Its not just a matter of proprietary vs published formats. Its object oriented design 101. Data should be encapsulated and only accessible through class methods. That way, when one wants to add features to the class, one can modify the internal data structures without breaking existing apps.

XML data is stored and transmitted in a binary format. The OS and/or communications protocols know nothing more about the file formats than they are an unstructured series of bytes.

Then you're working the problem backwards. Microsoft should be offering their data structures to CAD applications developers with documentation on how to integrate these 'assets' into their products.
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I wouldn't know about VFAT. There may be fine points of law that would determine that decision. All I know is I sought legal counsel to copyright DTD's I had written using namespaces I wanted to protect and learned what I stated about file formats.
In the case of Autodesk's proprietary DWG file format this could explain why they frequently change the format so as to subvert any use of the format by others.
As for working backwards that is often the best way to solve a problem but I don't see your rationale as pertinent. Microsoft has in fact been submitting their recent languages and APIs to ECMA putting them into the public domain with few if any restrictions.
We haven't even discussed XAML which as I understand already has been submitted or will be sumitted to ECMA and it is XAML that has me all hopped up.
Have you looked at any of the Expression Suite yet? Expression Graphical Designer? Interactive Designer? They emit XMAL which can be wired up to function as the UI to applications.
I'd assume there are at least a dozen or more serious electrical engineering applications that could benefit from an interactive representation of circuits, power management and so on and I also "see" many opportunities for new employment possibilities. A new era of CAD as I've put it.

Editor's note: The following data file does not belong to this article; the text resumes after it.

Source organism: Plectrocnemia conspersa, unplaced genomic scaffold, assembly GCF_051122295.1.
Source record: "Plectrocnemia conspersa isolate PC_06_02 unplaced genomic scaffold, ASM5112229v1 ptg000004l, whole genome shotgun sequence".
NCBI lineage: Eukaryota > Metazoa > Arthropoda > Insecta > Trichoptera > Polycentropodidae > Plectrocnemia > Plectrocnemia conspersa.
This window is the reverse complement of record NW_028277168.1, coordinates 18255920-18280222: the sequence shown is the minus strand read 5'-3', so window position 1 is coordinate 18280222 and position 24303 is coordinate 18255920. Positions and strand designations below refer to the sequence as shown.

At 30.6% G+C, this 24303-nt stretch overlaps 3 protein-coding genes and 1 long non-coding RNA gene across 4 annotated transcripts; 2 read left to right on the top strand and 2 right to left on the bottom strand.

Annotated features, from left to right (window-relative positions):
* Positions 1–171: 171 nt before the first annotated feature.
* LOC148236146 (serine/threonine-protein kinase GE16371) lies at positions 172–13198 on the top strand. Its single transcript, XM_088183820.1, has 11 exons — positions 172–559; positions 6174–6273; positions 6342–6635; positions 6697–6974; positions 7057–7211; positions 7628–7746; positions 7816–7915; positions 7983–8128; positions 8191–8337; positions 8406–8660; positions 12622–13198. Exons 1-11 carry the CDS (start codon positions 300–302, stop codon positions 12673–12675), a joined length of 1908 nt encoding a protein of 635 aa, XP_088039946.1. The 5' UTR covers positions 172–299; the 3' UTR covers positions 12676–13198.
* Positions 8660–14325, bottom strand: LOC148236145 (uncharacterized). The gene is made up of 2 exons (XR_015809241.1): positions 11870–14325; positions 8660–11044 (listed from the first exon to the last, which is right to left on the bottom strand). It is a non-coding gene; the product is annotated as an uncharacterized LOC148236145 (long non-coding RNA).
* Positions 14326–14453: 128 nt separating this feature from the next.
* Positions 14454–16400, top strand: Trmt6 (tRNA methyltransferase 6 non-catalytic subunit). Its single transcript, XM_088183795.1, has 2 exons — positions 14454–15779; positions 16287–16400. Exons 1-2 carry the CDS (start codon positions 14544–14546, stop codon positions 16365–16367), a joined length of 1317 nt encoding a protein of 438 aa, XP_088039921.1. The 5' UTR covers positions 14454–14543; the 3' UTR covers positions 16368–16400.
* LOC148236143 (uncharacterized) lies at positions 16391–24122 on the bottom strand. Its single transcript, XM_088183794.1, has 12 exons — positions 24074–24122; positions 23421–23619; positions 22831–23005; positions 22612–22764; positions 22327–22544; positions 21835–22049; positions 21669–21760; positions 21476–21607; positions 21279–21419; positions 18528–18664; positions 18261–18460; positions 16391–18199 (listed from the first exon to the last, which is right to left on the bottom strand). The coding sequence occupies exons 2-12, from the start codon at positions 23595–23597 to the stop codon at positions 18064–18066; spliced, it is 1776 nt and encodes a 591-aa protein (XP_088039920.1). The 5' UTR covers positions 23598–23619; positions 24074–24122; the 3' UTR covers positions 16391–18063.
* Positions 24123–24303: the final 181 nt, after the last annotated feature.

Mark my word, I have this "vision thing" and XAML is going to be "discovered" by those working with Building Information Modeling (BIM) which is finally coming into its own in AEC-FM applications having proven itself when applied to energy management.
So the way I see this its not Microsoft that is the problem in my world view. It is Autodesk and other CAD vendors. I know the Autodesk issues all too well and little to nothing of other CAD vendors.
I got you figured out though. You're a LAMP camp dude and just jealous ;-)
<%= Clinton Gallagher
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clintonG wrote:

[snip]
Uh, no. The DWG format is available to developers. Importing and exporting DWG formats is possible. But it has also been a huge problem for Autodesk. Any time one gives third party developers access to their internal data formats, they lock it in, so to speak. It becomes difficult to add new features (which require modification of the internal formats) without breaking third party applications.
The 'proprietary data format as market leverage' tactic is used only by a few of the most paranoid vendors. But, if you really believe this, then you're request for CAD application developers could be viewed as enticing those developers who have NDA agreements with Autodesk (and others) to violate those agreements by sharing that data.

About 15 years old, actually.
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I just want Microsoft to support importing DWG,DXF,EPS file formats which can be saved or exported from AutoCAD/ADT so I can build interative floor plans, interactive machinery and other virtrual representations. Its lonely being the only guy with the vision thing.
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clintonG wrote:

Like I said before, this is old technology. Why don't you check out some of the existing utilities available for Autocad that do this stuff?
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Like what? DWF? I'm 53 Paul. I was there on day one. Starting on the day the original developer and founder John Walker was run out of the company everything Autodesk has developed -- and I mean everything that is not "drafting" -- is crippleware. They sold over 20 releases of AutoCAD before they would even support a hyperlink in AutoCAD and once they did they crippled that too.